Next post
Is that real? Uses for virtual and augmented reality in nonfiction TV
Previous post
A career in … amusement: It's not just about the rides

Demystifying TV development: how to hone your pitch and sizzle

February
7
2014

One of the hardest things about selling a show idea is trying to figure out what your target, be it a network or production company, is thinking. The perfect formula of what they want and how they want it always seems elusive. aTVfest’s Demystifying the Development Process panel, including National Geographic’s Tim Pastore, Discovery Channel’s Joe Weinstock, UP TV’s Barbara Fisher, Creative Differences’ Dave Harding and Crew Neck Productions’ John Scheinfeld, gave their pitch-weary audience a veritable playbook for how to present their ideas and what to avoid.

In this excerpt, Tim Pastore walks us through what he looks for in a paper treatment.

Here Joe Weinstock emphasizes that paper can only take your pitch so far and the need to be resourceful about getting your characters on camera so a network can get a feel for them. Low budget? No excuse. Hint: Skype.

Next post
CeeLo Green, Angie Harmon headline aTVfest Day 2
Previous post
A career in … amusement: It's not just about the rides

Executive Producer Tim Gibbons's truths for surviving TV

February
7
2014

Hosted by TV Week's Hillary Atkin, aTVfest's Q-and-A with Tim Gibbons, the executive producer of HBO’s monumental comedy Curb Your Enthusiasm and BET’s runaway hit Real Husbands of Hollywood, two shows that thrive on improvisation, fittingly gave the audience an improvised list of Truths for Surviving TV. Here’s what Tim knows that helped him evolve from $20-a-day production assistant to six-time Emmy nominee.

Talent will help you keep a job but a friend will help you get it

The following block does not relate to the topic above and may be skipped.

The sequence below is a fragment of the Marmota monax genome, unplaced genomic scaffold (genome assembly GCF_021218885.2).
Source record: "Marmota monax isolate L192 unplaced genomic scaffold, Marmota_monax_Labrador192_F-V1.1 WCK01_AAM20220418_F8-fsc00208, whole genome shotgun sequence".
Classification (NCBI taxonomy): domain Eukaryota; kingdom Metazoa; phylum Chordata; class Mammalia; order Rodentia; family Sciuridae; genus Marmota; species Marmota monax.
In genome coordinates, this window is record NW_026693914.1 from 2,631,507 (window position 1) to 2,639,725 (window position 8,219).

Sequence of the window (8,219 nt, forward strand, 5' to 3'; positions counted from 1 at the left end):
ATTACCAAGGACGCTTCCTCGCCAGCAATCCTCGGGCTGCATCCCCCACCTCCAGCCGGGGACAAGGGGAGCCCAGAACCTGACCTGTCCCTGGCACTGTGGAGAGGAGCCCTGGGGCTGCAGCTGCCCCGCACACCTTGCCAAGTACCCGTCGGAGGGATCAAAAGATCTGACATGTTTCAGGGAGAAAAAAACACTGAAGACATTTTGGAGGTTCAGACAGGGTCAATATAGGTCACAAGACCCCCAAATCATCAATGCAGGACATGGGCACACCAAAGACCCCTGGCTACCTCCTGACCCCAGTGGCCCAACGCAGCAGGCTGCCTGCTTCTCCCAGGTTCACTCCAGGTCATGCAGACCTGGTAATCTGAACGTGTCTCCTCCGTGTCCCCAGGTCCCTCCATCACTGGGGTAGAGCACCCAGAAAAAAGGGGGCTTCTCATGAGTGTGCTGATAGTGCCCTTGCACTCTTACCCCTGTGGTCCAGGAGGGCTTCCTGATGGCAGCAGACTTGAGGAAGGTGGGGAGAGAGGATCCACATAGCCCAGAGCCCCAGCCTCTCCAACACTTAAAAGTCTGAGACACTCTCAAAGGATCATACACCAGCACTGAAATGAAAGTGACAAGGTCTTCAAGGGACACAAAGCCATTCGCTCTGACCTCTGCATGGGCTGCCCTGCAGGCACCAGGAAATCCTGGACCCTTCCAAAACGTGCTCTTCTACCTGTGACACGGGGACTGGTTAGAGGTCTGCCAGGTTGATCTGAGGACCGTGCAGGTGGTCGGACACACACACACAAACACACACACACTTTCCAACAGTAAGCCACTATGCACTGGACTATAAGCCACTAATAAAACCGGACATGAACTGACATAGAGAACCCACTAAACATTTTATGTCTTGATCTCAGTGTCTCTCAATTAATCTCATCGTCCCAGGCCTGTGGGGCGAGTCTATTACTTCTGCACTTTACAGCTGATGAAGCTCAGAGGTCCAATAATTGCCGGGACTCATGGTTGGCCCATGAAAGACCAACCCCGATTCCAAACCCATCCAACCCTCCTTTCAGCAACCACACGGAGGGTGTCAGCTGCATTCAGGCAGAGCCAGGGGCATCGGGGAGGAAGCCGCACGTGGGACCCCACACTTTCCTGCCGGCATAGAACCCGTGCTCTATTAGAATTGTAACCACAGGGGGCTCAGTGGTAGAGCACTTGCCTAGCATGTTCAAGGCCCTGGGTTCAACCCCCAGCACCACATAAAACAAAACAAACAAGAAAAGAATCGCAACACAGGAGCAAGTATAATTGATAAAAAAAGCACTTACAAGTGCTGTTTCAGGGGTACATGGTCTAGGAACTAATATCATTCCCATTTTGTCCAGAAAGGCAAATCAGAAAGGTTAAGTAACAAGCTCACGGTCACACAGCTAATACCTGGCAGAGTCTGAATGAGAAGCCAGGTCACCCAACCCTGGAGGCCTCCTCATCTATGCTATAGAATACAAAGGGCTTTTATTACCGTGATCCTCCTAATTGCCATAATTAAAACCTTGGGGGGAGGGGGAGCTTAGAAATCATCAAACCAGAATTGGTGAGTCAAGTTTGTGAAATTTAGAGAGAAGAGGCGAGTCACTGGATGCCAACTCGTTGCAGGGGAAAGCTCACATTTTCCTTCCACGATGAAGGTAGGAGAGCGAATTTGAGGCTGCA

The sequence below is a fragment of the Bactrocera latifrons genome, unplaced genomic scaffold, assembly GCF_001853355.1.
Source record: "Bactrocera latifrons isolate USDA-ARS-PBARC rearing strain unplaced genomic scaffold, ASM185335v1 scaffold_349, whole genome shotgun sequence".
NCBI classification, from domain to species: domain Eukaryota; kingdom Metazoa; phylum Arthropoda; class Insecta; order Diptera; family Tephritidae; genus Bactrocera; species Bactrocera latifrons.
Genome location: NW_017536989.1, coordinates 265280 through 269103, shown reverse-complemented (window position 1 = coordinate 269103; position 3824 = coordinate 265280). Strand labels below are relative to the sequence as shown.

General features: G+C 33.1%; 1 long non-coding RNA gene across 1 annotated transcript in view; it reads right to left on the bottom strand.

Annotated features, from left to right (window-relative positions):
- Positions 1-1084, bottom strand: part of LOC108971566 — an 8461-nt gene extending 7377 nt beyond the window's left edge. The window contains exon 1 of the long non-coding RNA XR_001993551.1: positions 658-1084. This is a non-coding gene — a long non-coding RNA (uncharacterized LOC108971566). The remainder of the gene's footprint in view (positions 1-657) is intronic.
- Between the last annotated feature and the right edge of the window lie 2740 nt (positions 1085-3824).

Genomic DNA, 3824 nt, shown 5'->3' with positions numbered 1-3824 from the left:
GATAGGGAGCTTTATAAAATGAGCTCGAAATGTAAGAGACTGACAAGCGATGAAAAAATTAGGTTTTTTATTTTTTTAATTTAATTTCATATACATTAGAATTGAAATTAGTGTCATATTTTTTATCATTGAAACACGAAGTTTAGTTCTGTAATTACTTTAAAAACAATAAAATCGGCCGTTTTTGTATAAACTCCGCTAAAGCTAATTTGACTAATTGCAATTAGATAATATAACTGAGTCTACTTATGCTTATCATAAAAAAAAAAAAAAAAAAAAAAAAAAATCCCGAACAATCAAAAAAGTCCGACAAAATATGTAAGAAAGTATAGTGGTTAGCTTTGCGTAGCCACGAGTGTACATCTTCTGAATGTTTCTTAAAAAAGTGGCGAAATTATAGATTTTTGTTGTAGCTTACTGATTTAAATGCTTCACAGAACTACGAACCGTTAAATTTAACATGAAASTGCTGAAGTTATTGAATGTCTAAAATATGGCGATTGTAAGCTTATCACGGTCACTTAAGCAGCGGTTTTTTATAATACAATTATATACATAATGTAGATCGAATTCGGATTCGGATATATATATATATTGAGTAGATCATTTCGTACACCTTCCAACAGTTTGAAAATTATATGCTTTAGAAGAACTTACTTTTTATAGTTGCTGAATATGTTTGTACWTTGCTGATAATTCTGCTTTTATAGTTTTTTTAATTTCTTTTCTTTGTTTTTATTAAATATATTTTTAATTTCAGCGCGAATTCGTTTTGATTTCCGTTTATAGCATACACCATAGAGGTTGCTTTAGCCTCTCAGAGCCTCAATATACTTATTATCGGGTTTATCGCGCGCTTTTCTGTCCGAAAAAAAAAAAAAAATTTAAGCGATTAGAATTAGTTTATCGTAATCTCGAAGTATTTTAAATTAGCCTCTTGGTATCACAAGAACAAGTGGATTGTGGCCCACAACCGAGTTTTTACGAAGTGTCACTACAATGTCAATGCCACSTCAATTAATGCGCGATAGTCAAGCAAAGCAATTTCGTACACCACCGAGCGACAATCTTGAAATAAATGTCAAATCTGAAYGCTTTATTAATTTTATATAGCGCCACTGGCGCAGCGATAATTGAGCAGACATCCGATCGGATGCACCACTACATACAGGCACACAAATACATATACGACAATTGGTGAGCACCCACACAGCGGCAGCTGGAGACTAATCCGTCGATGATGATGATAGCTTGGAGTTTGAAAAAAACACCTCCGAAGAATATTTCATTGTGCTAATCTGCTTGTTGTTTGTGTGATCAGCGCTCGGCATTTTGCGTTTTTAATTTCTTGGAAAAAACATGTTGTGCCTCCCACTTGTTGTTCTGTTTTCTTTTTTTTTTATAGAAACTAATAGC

Tim’s dream was to work in TV, so in 1976 when a friend called him for a day player role as a PA with Dick Clark Productions, he was ready. The process of getting the gig sounded simple, “Someone said Tim could be a PA.” But it’s through nurturing and growing a network, and making genuine friendships in the business, that Tim has had such a successful run in the business.

Every job I got since then has been the same. I don’t think I was ever hired once by sending out a resume. It’s because someone I knew said, ‘What about Gibbons.’

No job is beneath you and there are no shortcuts to the top
Once in the door at Dick Clark, which Tim called ‘my college,’ he made an effort to know what every role at the production company involved. Then he broke into comedy as an associate producer, learning budgeting, scheduling, how to work with writers and the costume department, all knowledge that would serve him when he became a show runner.

I became a sponge. I tried to learn about every department and every job, whether it was a tech job or Xeroxing scripts all night.

Know when your time is done and go
Tim lasted four years at Dick Clark Productions, riding the ranks, which went from PA, to head PA, to coordinator, and on up to associate producer, the role Tim was angling for. Though 20 dollars a day had turned into 300,  Tim was passed over for the next position up and knew he had to leave or remain stuck. So at 27 he took a lateral position as production manager on President Reagan’s inauguration. Not exactly the promotion he was looking for, but a gig that gave him experience coordinating a major production and a stepping stone to his next job.

Sometimes reputation is helped by a dose of chemistry
The opportunity to work on Curb came knocking three times. Tim was under contract with Ripley’s Believe It or Not, but HBO kept calling on the strength of the previous work he’d done for them. Their enthusiasm about Tim, though, didn’t excuse him from a final interview with Larry David, who wanted to get a feel for him. While in the interview Larry made a bald joke about neither one of them having hair. Tim laughed and Larry later told him that’s why he got the job. Reputation got Tim in the door, but being relatable to the ultimate decision-maker sealed the deal.

He was testing me to see if I had his comic sensibility.

Persistence, Persistence, Persistence
Regardless of the accolades that have come Tim’s way, he most credits persistence for his longevity in the business. Of the 20 PAs that Tim started out with, he’s one of only two that are still working. Persistence, he said, is what helped him sell a show he pitched 56 times. Persistence is what will distinguish you and help you get ahead.

In the job world you’re selling you and you have to be better than the 20 others who landed in LA that day and want the job.

Whether you got your start in the 70s or are just now shoving off, some things, it seems, don’t change.

Next post
Demystifying TV development: how to hone your pitch and sizzle
Previous post
A career in … amusement: It's not just about the rides